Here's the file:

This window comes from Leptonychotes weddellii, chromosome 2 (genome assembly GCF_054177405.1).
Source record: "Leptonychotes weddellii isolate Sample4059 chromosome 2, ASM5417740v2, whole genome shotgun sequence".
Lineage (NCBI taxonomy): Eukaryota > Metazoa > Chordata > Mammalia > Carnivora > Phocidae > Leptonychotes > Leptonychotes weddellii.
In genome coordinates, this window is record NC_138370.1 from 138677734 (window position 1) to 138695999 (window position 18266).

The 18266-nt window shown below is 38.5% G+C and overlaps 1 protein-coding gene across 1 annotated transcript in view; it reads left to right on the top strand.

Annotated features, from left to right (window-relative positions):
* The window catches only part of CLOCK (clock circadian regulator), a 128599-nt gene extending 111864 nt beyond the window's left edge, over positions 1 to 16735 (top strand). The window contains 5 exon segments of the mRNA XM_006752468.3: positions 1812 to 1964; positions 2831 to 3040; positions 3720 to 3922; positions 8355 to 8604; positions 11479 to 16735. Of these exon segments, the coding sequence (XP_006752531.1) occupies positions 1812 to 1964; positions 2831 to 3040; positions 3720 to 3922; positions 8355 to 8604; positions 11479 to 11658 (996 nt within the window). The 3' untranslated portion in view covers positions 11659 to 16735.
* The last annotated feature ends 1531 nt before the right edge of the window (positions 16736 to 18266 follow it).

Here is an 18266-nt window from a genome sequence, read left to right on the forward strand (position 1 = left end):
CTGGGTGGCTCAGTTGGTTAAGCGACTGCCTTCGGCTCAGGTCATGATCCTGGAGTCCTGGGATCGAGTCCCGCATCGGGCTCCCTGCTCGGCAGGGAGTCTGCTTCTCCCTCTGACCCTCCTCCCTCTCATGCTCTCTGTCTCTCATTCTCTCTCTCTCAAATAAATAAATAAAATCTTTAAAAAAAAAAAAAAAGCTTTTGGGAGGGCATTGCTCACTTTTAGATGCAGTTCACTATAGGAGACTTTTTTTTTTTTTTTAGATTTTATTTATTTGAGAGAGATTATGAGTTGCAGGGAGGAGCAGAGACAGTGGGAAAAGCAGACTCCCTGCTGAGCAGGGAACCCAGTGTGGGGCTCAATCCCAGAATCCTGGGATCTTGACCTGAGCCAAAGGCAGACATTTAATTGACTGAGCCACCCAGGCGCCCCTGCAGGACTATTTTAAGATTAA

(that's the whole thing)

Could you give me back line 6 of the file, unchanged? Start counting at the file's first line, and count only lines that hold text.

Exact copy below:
Annotated features, from left to right (window-relative positions):